History of Lövsta

Last changed: 10 July 2019
Carl von Linné (1707-1778). J.H. Scheffel 1739. Gustavianum, Uppsala University museum.

Already by the middle of the 18th century, plant science experiments were carried out at Lövsta. The experiments were an important stepping stone to the research carried out by SLU today. SLU has had a research facility near Lövsta called Bläckhornet, which like the cattle facility at Kungsängen were built in 1974 and were phased out when the new animal facility at Lövsta was completed in 2011.

 

Funbo Lövsta - 300 years of modern farming

Linné follower Pehr Kalm lived at Funbo Lövsta while he was studying in Uppsala. He had already begun to travel to collect plants and knowledge. His great scientific interest led him to being elected to the Academy of Science in 1745, despite still being a student. The major scientific contribution from Pehr Kalm was his trip to America from 1747 to 1751, as one of 19 of Linnés followers. Despite collecting hundreds of species of plants, he failed in his mission of introducing economically important species to the Nordic region. After his return home he worked as a Professor at the Åbo Academy. He was of great importance for the establishment of gardens in Finland, and showed his appreciation through a number of awards

Sten Carl Bielke's plant science experiments at Funbo Lövsta

Linnés friend and colleague Sten Carl Bielke (1709–1753), had established substantial plant science experiments at Lövsta by the middle of the 18th century. The experiments were an important stepping stone to the research carried out by SLU today. The site was regularly visited by Linné during his excursions.

The 18th century was a time of enlightenment. There was a strong belief in science. Men believed that God had created everything to be directly or indirectly used by people. The role of science was to find and describe natural resources that were still unknown to man. At Funbo Lövsta Bielke was trying to find plants that would improve the productivity of meadows, provide food for people and be of use in industry. The plants had been collected in Sweden, Finland and Russia.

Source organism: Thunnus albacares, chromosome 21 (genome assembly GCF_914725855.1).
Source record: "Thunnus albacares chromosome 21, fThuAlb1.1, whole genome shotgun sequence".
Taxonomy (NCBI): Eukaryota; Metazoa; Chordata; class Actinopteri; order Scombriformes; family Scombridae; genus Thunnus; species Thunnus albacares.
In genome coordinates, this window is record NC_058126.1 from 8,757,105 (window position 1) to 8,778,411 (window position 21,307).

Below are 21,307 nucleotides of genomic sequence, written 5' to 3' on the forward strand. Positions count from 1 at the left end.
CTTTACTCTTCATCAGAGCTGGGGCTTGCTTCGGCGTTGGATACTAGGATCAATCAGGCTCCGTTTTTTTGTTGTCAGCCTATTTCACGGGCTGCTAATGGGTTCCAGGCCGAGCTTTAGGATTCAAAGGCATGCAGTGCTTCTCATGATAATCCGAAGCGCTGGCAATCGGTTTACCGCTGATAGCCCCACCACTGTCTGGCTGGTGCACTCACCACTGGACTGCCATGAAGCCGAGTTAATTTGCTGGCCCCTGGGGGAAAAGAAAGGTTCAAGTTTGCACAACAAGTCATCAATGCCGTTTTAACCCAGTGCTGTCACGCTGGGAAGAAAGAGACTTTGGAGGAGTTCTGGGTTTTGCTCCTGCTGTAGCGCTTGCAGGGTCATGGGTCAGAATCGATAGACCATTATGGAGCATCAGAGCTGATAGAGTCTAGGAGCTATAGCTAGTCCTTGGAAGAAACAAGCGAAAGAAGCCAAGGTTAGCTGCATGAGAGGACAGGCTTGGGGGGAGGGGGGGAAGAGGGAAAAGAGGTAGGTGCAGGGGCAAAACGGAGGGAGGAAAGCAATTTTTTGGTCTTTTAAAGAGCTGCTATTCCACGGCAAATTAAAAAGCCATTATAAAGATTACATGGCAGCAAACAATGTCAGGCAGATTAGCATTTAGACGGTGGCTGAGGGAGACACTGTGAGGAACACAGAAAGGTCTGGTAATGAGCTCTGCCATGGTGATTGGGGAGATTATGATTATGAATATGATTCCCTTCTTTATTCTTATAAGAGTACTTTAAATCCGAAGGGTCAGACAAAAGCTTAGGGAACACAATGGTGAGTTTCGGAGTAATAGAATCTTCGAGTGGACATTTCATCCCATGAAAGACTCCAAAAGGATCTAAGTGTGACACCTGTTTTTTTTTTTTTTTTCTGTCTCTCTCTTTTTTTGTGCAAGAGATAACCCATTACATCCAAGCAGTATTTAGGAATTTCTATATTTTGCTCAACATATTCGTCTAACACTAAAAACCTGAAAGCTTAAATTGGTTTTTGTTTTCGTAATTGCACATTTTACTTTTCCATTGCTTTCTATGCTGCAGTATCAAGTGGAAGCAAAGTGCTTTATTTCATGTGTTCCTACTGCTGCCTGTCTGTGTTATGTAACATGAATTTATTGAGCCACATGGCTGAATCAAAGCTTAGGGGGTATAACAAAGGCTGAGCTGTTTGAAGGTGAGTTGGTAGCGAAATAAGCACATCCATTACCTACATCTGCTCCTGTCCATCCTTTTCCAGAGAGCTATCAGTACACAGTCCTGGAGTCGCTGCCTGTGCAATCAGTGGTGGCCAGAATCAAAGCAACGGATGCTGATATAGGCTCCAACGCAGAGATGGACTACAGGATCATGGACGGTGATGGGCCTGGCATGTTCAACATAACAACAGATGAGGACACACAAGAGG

Pehr Kalm supervised the plant experiments

During the 1740s the experiments were supervised by Pehr Kalm (1716–1779), whilst he studied at Uppsala University. Kalm was one of Linnés most promising students, and was later one of his first disciples on his journey to America in 1748.

Per Kalm 1716-1779 supervised the plant experiments at Funbo Lövsta

Pehr Kalm 1716-1779. J.G Geitel 1764, public domain.

During the 19th century Claes Cederström modernized agriculture at Funbo Lövsta. The farm expanded capacity to 110 dairy cows and 100 followers. The pasture lands were replaced here, like in many places, with arable land. The farm also included a successful stud, breeding and raising horses. The modernization process also changed the buildings, the mansion was altered to its current appearance by the addition of wings and new farm buildings were added.

The mansion at Funbo Lövsta

The current appearance of the mansion at Funbo Lövsta. Photo: Jan Petersson

Animal Housing 1974 to 2011

SLU has had a research facility near Lövsta called Bläckhornet, which like the cattle facility at Kungsängen were built in 1974 and were phased out when the new animal housing for the Swedish livestock research centre at Funbo Lövsta was completed in autumn of 2011.

View over the Swedish livestock reserch centre at Funbo Lövsta. Photo: Pereric Öberg, Aerobilder


Contact

Mats Pehrsson, Head of the Swedish Livestock Research Centre, SLU mats.pehrsson@slu.se, +46 (0)18-67 19 05

Lotta Jönsson, Research and Education Coordinator the Swedish Livestock Research Centre, SLU lotta.jonsson@slu.se, +46 (0)18-67 32 17

Julia Österberg, Research and Education Coordinator, the Swedish Livestock Research Centre, SLU julia.osterberg@slu.se, +46 (0)18-67 14 57

Page editor: yvonne.hallen@slu.se